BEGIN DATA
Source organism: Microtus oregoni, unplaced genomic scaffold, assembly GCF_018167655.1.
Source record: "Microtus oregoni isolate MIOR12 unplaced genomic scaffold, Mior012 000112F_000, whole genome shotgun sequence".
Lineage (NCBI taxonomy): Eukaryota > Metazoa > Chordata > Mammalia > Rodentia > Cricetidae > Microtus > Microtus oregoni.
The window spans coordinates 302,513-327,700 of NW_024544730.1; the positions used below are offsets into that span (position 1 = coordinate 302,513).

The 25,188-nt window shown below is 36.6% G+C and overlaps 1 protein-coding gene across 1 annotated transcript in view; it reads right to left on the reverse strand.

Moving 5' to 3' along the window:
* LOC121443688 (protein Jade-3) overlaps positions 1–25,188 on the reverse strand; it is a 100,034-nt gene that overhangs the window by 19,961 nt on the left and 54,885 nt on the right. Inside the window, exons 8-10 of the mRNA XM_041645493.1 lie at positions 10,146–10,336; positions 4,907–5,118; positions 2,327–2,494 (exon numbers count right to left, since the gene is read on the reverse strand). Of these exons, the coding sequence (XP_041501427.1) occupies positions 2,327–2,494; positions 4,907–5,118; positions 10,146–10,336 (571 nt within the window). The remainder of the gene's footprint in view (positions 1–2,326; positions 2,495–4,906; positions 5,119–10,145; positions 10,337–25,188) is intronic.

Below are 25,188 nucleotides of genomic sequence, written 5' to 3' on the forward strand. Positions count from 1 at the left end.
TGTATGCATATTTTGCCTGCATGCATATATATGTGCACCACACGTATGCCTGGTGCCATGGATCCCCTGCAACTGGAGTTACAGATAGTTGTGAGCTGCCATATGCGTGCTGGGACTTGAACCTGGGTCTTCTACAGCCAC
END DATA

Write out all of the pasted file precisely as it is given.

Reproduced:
Source organism: Microtus oregoni, unplaced genomic scaffold, assembly GCF_018167655.1.
Source record: "Microtus oregoni isolate MIOR12 unplaced genomic scaffold, Mior012 000112F_000, whole genome shotgun sequence".
Lineage (NCBI taxonomy): Eukaryota > Metazoa > Chordata > Mammalia > Rodentia > Cricetidae > Microtus > Microtus oregoni.
The window spans coordinates 302,513-327,700 of NW_024544730.1; the positions used below are offsets into that span (position 1 = coordinate 302,513).

The 25,188-nt window shown below is 36.6% G+C and overlaps 1 protein-coding gene across 1 annotated transcript in view; it reads right to left on the reverse strand.

Moving 5' to 3' along the window:
* LOC121443688 (protein Jade-3) overlaps positions 1–25,188 on the reverse strand; it is a 100,034-nt gene that overhangs the window by 19,961 nt on the left and 54,885 nt on the right. Inside the window, exons 8-10 of the mRNA XM_041645493.1 lie at positions 10,146–10,336; positions 4,907–5,118; positions 2,327–2,494 (exon numbers count right to left, since the gene is read on the reverse strand). Of these exons, the coding sequence (XP_041501427.1) occupies positions 2,327–2,494; positions 4,907–5,118; positions 10,146–10,336 (571 nt within the window). The remainder of the gene's footprint in view (positions 1–2,326; positions 2,495–4,906; positions 5,119–10,145; positions 10,337–25,188) is intronic.

Below are 25,188 nucleotides of genomic sequence, written 5' to 3' on the forward strand. Positions count from 1 at the left end.
TGTATGCATATTTTGCCTGCATGCATATATATGTGCACCACACGTATGCCTGGTGCCATGGATCCCCTGCAACTGGAGTTACAGATAGTTGTGAGCTGCCATATGCGTGCTGGGACTTGAACCTGGGTCTTCTACAGCCAC